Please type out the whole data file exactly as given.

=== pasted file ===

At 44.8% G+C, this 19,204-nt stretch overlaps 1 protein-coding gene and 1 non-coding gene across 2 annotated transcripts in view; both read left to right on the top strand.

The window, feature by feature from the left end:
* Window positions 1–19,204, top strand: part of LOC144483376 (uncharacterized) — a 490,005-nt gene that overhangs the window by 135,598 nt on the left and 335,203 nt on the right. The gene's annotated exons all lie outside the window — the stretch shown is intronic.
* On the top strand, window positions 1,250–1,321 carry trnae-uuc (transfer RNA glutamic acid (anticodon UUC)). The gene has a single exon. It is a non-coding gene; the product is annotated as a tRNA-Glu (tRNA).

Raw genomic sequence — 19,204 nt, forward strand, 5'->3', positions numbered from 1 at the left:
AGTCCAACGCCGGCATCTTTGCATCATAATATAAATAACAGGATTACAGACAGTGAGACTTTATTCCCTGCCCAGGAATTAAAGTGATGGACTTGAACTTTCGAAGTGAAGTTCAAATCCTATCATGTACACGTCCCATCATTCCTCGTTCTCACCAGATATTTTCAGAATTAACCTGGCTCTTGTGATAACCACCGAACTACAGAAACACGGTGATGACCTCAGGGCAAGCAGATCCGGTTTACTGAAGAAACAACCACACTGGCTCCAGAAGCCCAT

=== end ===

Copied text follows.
At 44.8% G+C, this 19,204-nt stretch overlaps 1 protein-coding gene and 1 non-coding gene across 2 annotated transcripts in view; both read left to right on the top strand.

The window, feature by feature from the left end:
* Window positions 1–19,204, top strand: part of LOC144483376 (uncharacterized) — a 490,005-nt gene that overhangs the window by 135,598 nt on the left and 335,203 nt on the right. The gene's annotated exons all lie outside the window — the stretch shown is intronic.
* On the top strand, window positions 1,250–1,321 carry trnae-uuc (transfer RNA glutamic acid (anticodon UUC)). The gene has a single exon. It is a non-coding gene; the product is annotated as a tRNA-Glu (tRNA).

Raw genomic sequence — 19,204 nt, forward strand, 5'->3', positions numbered from 1 at the left:
AGTCCAACGCCGGCATCTTTGCATCATAATATAAATAACAGGATTACAGACAGTGAGACTTTATTCCCTGCCCAGGAATTAAAGTGATGGACTTGAACTTTCGAAGTGAAGTTCAAATCCTATCATGTACACGTCCCATCATTCCTCGTTCTCACCAGATATTTTCAGAATTAACCTGGCTCTTGTGATAACCACCGAACTACAGAAACACGGTGATGACCTCAGGGCAAGCAGATCCGGTTTACTGAAGAAACAACCACACTGGCTCCAGAAGCCCAT